This in contrast to the “famous picture of her standing in the gun turret of a Saracen tank.” Throughout Burn juxtaposes the celebrity identity with the other. When Blair leaves London having tendered his resignation to the Queen, he carries his own case:

“The bag was open bulging, a brown woollen sleeve trailing, the buckle of a strap bouncing along in the dirt.”

For Thatcher and Blair it is the beginning of life after celebrity; for the others it is life before that provides the contrast. So we learn about the rugby accident that almost blinds Brown, Gerry and Kate’s working class upbringings, John Smeaton’s dead-end job as a baggage handler before he landed that punch. Burns has a knack of sketching these moments both on and off camera, and drawing connections. At times they imply the tiny celebrity world: Smeato on the Richard and Judy sofa; Brown on the GMTV sofa; Smeato at Number 10; Gerry McCann at the Edinburgh Television Festival; Smeato at the Edinburgh Fringe…

At other times Burn over-reaches himself in his search for connections, for example in the pages devoted to Madeleine’s eyes, “stylised into media emblems”, through suspect Robert Murat’s similar defect, to Blair’s “bonkers eye” as depicted by cartoonist Steve Bell, to Gordon Brown “lying immobile in a darkened room to save the sight of what is now considered his ‘good’ right eye”, and, finally, to Damien Hirst. It’s not that this aspect of the novel isn’t interesting, it’s simply isn’t all that meaningful, unless we are to take it symbolic of the media’s narrow vision.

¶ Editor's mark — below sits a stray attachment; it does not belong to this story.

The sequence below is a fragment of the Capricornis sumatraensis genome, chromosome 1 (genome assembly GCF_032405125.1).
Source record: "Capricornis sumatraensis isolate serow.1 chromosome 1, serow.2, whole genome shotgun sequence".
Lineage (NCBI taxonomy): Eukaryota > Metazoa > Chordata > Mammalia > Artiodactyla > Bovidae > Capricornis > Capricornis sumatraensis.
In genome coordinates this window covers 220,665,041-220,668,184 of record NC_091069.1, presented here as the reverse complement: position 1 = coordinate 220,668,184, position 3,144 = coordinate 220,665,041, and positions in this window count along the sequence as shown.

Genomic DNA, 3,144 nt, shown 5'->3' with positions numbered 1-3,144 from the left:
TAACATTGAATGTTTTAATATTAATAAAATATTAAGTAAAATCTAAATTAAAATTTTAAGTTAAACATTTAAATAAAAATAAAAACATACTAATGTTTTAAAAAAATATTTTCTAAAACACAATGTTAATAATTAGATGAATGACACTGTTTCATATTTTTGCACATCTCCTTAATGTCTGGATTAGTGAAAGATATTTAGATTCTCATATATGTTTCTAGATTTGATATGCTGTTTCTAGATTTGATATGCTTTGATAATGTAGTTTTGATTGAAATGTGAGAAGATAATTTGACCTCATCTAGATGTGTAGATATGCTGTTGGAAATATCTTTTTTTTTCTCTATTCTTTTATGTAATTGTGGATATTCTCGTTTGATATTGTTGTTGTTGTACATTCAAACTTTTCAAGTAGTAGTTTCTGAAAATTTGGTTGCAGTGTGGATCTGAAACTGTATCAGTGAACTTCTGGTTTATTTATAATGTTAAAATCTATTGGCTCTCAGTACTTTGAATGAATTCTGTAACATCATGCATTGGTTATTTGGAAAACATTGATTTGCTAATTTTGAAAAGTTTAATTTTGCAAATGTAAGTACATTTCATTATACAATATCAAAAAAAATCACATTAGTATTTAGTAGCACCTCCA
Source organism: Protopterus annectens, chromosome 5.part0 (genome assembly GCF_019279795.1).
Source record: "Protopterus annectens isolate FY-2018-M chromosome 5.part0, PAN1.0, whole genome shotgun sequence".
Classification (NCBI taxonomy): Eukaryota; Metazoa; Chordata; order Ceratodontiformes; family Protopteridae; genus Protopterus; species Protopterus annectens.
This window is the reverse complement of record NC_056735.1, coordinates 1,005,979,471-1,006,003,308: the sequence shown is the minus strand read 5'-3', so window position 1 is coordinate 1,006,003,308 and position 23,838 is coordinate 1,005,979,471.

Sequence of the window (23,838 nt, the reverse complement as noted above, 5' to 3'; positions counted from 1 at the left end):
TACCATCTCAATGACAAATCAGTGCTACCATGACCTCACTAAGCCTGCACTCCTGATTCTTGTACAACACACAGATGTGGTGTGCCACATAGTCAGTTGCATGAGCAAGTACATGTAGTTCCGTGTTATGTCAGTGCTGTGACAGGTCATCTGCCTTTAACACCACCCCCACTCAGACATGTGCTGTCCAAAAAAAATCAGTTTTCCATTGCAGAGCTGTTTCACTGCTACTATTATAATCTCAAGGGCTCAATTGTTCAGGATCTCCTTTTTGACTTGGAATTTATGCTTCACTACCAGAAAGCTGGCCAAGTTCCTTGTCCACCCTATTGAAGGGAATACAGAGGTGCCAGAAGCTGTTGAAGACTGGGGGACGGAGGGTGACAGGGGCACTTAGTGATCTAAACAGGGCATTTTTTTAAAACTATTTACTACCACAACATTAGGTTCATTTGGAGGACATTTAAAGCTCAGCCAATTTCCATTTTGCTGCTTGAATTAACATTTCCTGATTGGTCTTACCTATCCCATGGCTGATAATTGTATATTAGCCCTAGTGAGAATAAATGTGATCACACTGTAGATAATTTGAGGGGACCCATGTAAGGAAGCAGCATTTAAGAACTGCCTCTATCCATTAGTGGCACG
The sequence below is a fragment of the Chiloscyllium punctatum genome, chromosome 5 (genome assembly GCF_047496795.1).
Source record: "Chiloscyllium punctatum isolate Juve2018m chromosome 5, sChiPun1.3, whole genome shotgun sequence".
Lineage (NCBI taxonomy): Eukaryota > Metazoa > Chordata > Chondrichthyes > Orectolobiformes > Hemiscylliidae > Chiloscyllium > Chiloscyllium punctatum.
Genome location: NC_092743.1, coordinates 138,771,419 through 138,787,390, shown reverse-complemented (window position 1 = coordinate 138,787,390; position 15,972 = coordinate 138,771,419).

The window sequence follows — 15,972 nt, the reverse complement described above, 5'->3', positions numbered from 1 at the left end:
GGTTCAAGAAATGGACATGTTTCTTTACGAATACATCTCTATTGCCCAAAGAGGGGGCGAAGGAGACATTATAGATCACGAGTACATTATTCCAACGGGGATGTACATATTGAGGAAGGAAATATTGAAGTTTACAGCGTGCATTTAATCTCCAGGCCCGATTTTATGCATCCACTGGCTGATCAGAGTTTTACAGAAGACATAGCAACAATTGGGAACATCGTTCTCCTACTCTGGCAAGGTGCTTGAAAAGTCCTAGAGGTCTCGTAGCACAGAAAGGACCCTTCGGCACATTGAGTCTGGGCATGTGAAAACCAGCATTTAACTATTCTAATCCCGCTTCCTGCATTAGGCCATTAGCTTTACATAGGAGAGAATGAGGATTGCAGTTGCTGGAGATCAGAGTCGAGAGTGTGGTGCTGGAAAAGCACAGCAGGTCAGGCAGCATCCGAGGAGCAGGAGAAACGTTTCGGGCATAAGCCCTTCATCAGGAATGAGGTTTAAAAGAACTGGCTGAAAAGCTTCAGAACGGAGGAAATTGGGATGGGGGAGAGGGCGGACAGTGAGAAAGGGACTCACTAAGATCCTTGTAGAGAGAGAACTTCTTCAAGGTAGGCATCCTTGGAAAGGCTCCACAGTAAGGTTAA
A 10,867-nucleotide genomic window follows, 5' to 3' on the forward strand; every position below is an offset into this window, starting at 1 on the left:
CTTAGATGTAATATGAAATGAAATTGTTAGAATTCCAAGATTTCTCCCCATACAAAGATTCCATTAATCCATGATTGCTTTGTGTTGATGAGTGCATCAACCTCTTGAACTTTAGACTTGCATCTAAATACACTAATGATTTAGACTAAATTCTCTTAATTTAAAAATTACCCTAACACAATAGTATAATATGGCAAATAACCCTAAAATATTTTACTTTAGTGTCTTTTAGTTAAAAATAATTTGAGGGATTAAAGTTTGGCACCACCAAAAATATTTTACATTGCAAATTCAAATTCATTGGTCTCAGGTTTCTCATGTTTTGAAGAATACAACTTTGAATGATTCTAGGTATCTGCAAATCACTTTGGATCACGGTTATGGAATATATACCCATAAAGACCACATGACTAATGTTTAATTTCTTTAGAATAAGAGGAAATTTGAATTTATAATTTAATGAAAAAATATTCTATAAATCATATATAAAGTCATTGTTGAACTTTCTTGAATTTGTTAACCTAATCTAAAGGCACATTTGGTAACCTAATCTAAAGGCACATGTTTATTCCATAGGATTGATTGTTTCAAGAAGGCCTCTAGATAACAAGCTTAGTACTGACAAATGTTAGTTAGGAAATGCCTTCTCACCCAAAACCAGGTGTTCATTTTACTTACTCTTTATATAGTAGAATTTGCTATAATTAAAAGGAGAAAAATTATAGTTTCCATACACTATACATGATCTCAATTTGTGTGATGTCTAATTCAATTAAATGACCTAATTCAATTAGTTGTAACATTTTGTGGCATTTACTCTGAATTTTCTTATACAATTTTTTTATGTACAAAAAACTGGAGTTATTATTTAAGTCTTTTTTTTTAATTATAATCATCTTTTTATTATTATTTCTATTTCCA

The novel, however, is a fascinating picture of Britain at a particular moment, both from behind the lens of the media and from one step further back. Burn was always a sharp-eyed observer of fame, and this novel is no exception. Born Yesterday -like all news of course, and a reference perhaps to gullibility, but also to the Philip Larkin poem (Burn quotes Larkin in the novel), a warning against being special:

“In fact, may you be dull –
If that is what a skilled,
Vigilant, flexible,
Unemphasised, enthralled
Catching of happiness is called.”

Danger rating: ironically, the novel feeds off the very fascination with celebrity that it examines. While not quite tomorrow’s fish and chip paper, the more time passes, and the news stories it echoes fade from view, the less interesting it may become.